Noble in suffering the slings and arrows of her good fortune

Two years ago, as a probationer in Edinburgh, Susan Ward (below) won the UK Teaching Award for Outstanding New Teacher of the Year. She reflects here on the experience of being vilified online by other teachers and the ensuing support she received
24th October 2008, 1:00am

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Noble in suffering the slings and arrows of her good fortune

https://www.tes.com/magazine/archive/noble-suffering-slings-and-arrows-her-good-fortune

As the first Scottish winner of a UK Teaching Award, much was made of my success north of the border. Success is a word used a lot these days in Scottish education: pupils are encouraged to “strive” for it; to eat healthily you need to be “hungry for success”. Teachers and educationists often describe the pursuit, attainment and celebration of success as signs of an effective education.

Perhaps in Scotland we have this drive to promote success because of what seems to be called the “tall poppy syndrome”. It’s a “who-does-she-think-she-is?” reaction that teachers like me are working hard to eradicate. Back from London with my gold Plato, I experienced the unpleasantness of that reaction.

A friend alerted me to ‘The TESS’ website where a discussion thread, entitled “vomit-inducing news item”, had erupted within hours of the televised show. There, I found teachers debating the validity of the award, questioning my credentials and engaging in a general “what’s she doing that’s so special?” discussion.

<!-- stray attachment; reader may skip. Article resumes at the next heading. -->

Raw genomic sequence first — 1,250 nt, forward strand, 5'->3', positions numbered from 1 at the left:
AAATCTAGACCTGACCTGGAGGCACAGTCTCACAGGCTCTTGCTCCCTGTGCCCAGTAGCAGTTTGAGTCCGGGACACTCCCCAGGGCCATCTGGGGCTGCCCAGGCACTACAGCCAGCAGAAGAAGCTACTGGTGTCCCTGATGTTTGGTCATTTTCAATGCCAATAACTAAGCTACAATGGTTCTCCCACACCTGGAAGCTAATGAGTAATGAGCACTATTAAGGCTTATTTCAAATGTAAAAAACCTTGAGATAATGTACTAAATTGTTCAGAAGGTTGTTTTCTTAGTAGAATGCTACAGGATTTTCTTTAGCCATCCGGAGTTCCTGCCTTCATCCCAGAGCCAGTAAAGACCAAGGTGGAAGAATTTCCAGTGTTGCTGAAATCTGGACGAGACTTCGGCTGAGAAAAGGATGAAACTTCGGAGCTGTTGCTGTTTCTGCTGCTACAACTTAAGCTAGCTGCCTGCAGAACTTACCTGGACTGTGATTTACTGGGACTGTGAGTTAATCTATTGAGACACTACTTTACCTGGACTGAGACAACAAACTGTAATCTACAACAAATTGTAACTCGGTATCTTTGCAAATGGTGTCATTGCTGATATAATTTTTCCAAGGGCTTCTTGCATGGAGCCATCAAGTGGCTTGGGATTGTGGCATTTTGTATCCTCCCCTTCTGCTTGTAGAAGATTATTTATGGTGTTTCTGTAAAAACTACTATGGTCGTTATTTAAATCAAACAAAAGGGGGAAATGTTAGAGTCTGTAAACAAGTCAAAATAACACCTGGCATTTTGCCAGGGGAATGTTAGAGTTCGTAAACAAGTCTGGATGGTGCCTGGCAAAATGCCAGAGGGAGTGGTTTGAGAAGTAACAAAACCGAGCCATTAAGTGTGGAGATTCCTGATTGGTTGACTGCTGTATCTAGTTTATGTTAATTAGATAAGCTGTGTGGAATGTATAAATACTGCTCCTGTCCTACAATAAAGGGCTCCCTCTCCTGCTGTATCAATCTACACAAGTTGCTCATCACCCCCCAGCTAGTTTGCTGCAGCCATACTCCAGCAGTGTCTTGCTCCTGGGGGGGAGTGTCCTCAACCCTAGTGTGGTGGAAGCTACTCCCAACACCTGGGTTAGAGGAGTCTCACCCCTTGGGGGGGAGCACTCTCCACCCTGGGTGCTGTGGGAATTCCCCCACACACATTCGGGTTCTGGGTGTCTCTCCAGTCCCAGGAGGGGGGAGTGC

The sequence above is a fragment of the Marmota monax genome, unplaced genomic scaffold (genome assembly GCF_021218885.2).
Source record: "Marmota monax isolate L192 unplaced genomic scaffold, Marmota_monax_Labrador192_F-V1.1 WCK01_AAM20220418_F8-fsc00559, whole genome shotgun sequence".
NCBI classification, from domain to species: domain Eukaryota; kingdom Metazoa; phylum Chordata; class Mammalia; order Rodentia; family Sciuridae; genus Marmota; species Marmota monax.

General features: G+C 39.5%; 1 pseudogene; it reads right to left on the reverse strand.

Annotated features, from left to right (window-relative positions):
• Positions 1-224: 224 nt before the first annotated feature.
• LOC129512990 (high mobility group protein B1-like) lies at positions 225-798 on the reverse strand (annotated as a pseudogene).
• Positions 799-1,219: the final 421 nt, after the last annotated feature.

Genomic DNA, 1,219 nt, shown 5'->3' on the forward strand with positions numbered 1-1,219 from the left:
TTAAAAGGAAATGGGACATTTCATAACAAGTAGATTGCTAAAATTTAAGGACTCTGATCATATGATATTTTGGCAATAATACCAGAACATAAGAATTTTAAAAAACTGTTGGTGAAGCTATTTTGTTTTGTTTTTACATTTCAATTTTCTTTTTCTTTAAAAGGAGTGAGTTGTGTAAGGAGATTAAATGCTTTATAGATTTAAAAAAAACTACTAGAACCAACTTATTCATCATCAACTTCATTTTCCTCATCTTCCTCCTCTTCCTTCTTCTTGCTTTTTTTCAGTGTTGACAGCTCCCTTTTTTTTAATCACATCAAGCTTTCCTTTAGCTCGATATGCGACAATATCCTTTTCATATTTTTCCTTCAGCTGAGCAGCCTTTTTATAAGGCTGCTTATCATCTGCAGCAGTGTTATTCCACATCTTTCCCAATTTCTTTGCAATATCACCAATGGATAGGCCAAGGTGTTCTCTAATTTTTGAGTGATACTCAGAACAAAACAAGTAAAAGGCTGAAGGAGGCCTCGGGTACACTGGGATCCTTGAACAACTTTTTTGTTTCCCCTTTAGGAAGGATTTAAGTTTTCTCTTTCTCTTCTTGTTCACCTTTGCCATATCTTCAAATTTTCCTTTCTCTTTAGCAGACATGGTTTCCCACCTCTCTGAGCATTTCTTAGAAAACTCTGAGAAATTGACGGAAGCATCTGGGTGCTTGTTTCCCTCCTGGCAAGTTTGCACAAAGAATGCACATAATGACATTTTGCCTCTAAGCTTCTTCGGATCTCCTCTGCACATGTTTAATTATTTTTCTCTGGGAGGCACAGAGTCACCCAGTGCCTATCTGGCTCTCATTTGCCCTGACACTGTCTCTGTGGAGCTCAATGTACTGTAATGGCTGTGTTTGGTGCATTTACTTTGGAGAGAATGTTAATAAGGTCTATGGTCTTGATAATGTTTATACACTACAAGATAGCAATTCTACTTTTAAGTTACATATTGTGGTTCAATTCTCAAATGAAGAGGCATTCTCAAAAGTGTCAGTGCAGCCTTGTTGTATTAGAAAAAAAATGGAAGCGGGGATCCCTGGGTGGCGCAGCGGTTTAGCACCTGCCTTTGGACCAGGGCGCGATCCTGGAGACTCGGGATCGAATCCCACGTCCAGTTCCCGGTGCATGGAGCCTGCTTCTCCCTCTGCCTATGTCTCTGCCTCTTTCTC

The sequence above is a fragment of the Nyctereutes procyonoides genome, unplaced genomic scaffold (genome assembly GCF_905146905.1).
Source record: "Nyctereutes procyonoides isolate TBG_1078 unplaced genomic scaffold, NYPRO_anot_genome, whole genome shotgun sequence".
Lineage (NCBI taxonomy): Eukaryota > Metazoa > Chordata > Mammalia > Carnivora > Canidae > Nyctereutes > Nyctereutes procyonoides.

I was horrified. I posted a response; I felt it was unfair and totally inappropriate to respond so negatively to an event which was an opportunity to celebrate success in Scottish education.

The media picked up the story and, by the following day, I was again front-page news, but for a much less happy reason: I was a “tall poppy” - that is, way above myself.

The response from the wider teaching community was swift and forceful. I received letters of support from as far as Canada and Australia. My email inbox crashed with the volume of supportive emails.

In the following months, I was stopped in the street many times by parents and people from the Juniper Green community who wanted to wish me well. Edinburgh city councillors hosted a civic reception in my honour and let me invite 30 guests.

The initial backlash was unpleasant, but the subsequent response by the teaching community was important because it fuelled the debate about success and achievement in Scotland. There will always be siren voices, detractors who seek to rip others down, but Scotland is now, and always has been, a strong, proud country and our education system supports that.

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